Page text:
Not Made in China
I-Con Systems, a Seminole County company that makes plumbing control systems for correctional institutions, had been manufacturing its components in China for about a decade when CEO Shawn Bush began thinking about moving manufacturing operations back to Florida.
Like most manufacturers, Bush says he was originally lured to China by lower labor costs, but had encountered a number of problems in dealing with his overseas manufacturer, including the language barrier, a lack of consistent quality and a time lag in receiving material.
A critical moment came when all three problems occurred at the same time with a key vendor. “We had a large shipment that was delayed by a vendor, and when it was received, it did not pass our quality control,” says Bush, who was unable to communicate with the vendor to explain the issue and get it corrected in a timely fashion.
After scrambling to save the customer and the project, Bush decided that the offshore relationship was not working and began acquiring equipment, personnel and the skills to bring the key items in-house to his factory in Oviedo in Seminole County.
“We began moving manufacturing about two years ago and now do 90% of our manufacturing in-house,” says Bush, who has hired 15 additional workers and purchased more than $300,000 in equipment to aid his growing manufacturing operation.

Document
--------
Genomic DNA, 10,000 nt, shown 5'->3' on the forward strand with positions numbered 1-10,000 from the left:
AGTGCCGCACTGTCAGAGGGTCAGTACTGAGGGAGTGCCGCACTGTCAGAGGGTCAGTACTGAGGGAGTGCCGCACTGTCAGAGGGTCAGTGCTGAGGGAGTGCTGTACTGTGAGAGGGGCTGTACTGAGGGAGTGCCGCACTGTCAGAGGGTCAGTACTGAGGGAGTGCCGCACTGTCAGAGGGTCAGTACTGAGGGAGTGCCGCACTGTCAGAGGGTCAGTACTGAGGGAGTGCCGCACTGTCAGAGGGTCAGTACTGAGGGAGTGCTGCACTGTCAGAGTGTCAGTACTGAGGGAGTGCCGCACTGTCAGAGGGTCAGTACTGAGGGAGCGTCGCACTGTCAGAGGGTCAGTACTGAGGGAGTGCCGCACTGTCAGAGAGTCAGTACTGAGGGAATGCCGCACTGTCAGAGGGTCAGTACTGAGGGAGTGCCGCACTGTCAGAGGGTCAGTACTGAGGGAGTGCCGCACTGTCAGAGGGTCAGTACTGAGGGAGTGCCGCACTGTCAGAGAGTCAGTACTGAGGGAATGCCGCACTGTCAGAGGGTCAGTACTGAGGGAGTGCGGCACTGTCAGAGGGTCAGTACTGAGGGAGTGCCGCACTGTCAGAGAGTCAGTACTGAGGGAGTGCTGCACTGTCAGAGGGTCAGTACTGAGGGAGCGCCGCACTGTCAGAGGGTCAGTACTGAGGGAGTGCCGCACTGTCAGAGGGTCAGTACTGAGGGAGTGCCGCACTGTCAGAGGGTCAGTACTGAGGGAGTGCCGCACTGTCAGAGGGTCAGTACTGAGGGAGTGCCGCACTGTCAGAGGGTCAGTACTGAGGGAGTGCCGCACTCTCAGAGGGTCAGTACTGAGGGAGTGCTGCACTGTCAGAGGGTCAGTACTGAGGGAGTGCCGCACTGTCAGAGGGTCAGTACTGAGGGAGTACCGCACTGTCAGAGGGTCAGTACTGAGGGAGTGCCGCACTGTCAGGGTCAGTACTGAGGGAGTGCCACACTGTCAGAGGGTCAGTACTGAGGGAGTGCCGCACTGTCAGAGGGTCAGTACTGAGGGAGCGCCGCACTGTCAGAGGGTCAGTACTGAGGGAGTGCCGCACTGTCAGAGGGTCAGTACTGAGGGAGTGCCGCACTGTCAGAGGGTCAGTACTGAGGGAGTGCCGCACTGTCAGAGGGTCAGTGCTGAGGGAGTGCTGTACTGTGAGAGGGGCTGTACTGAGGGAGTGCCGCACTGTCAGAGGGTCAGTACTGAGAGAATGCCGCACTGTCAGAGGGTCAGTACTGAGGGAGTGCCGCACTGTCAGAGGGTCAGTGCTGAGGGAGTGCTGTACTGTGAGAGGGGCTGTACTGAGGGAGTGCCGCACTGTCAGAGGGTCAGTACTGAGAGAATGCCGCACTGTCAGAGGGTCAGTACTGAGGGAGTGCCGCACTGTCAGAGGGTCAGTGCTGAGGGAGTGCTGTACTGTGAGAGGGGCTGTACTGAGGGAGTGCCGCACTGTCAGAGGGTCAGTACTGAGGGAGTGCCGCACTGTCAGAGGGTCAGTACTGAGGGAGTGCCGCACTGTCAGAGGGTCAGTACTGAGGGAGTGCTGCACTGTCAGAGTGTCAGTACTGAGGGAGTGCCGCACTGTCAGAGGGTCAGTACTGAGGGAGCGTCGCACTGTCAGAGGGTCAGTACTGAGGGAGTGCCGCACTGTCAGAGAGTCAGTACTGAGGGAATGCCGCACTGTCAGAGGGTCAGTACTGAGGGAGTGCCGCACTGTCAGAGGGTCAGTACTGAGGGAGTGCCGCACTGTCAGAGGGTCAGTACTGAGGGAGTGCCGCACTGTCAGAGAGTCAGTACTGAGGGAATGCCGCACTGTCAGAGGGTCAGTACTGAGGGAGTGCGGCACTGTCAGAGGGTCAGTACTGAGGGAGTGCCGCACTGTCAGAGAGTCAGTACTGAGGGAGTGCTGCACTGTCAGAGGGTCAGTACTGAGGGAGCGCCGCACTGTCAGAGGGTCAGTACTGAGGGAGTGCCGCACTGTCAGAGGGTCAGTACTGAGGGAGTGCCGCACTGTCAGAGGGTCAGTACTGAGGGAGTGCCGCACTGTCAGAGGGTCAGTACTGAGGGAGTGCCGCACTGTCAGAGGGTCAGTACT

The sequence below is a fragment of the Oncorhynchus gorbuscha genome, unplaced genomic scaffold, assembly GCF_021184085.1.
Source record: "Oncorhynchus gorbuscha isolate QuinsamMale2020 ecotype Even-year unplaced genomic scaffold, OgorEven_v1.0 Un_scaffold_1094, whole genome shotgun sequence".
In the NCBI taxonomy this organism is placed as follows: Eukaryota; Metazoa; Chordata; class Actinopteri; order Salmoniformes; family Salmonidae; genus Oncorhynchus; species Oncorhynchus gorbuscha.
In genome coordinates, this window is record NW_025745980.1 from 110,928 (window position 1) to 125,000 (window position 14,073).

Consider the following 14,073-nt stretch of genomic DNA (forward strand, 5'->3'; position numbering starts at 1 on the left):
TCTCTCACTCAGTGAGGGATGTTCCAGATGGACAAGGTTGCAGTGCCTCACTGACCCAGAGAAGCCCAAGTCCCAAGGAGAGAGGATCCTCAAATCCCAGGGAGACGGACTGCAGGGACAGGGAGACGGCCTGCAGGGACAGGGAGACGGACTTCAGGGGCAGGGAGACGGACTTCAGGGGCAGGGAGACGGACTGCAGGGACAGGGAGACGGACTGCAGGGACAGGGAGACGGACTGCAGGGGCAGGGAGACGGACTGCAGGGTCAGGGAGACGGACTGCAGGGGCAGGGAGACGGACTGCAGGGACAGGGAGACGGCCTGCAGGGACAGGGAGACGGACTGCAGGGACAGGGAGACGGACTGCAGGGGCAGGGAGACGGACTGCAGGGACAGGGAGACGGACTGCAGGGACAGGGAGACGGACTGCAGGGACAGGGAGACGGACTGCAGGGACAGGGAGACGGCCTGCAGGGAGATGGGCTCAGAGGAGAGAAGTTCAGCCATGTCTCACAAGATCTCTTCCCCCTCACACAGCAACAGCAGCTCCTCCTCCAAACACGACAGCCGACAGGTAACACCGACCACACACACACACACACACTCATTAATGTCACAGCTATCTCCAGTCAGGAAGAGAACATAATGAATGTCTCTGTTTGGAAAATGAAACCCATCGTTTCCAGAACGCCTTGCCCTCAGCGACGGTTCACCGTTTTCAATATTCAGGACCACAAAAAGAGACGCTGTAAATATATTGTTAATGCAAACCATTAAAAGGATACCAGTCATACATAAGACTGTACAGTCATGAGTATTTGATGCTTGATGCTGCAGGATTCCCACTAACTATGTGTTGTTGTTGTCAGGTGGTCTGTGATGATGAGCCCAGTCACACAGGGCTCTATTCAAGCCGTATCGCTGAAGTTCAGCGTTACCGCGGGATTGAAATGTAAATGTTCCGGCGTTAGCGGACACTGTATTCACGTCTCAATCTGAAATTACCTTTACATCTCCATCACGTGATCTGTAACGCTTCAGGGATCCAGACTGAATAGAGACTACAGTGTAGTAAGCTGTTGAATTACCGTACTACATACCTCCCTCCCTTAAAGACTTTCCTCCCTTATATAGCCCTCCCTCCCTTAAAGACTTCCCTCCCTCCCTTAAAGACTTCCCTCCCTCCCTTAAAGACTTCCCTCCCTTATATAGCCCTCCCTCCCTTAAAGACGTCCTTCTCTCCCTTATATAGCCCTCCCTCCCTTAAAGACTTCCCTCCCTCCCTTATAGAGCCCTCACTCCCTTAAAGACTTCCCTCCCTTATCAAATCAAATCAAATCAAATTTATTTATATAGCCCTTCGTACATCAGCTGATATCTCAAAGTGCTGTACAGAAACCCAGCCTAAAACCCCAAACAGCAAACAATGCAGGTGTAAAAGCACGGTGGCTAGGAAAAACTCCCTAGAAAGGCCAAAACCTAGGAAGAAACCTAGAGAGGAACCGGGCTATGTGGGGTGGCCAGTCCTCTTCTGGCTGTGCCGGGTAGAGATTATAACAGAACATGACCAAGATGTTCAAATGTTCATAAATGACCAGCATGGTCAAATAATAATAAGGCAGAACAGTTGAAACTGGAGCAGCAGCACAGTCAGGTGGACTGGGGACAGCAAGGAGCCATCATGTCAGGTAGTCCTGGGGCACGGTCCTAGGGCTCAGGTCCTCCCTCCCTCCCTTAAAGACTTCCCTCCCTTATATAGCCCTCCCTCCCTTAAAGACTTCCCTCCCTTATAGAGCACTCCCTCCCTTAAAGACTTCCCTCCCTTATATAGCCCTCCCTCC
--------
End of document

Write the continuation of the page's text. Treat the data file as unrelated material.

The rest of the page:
Over the past 10 years, manufacturing has grown from 4.9% of the state’s GDP in 2002 to a high of 5.7% in 2007 to 5.3% last year.
The “reshoring” trend has picked up pace across the U.S. as labor costs in China, India and other countries have begun to rise. While American wages have flatlined over the past several years, wages for the typical Chinese factory worker have increased almost sixfold over the past decade, from 62 cents an hour in 2003 to about $3.50 an hour today.
Counties where manufacturing jobs are at least 6% of total employment.
Although that’s still dramatically lower than the average hourly wage of around $19.30 for a U.S. factory worker, the higher productivity of American workers means China’s labor-cost advantage drops to about about 55%. In addition to wage inflation, a higher rate of employee turnover, a sharp rise in China’s currency and intellectual property theft are also driving up manufacturing costs in China, along with the costs associated with difficulties like those Bush encountered. The natural gas boom, meanwhile, has dramatically reduced energy costs for U.S.-based factories.
As the manufacturing cost difference between the U.S. and China shrinks, it often makes better sense to bring production closer to market, says Dave Sievers, a principal at the Hackett Group, a Miami-based consulting firm that advises manufacturers on offshoring and reshoring.
Sievers also says that companies that manufacture closer to home can be more responsive to customers who need finely tailored specifications or customized changes to the products they’ve ordered. “It tends to be better to have the production closer to the market,” he says, “so it’s easier to provide those value-added services, so you can be more responsive.”
When U.S. Block Windows, an acrylic block window manufacturer in Pensacola, bought out Hy-Lite in 2009, Hy-Lite was outsourcing most of its injection molding to China. Roger Murphy, president of Hy-Lite/U.S. Block Windows, says steep shipping and warehousing costs and logistical headaches convinced the company to bring that work back.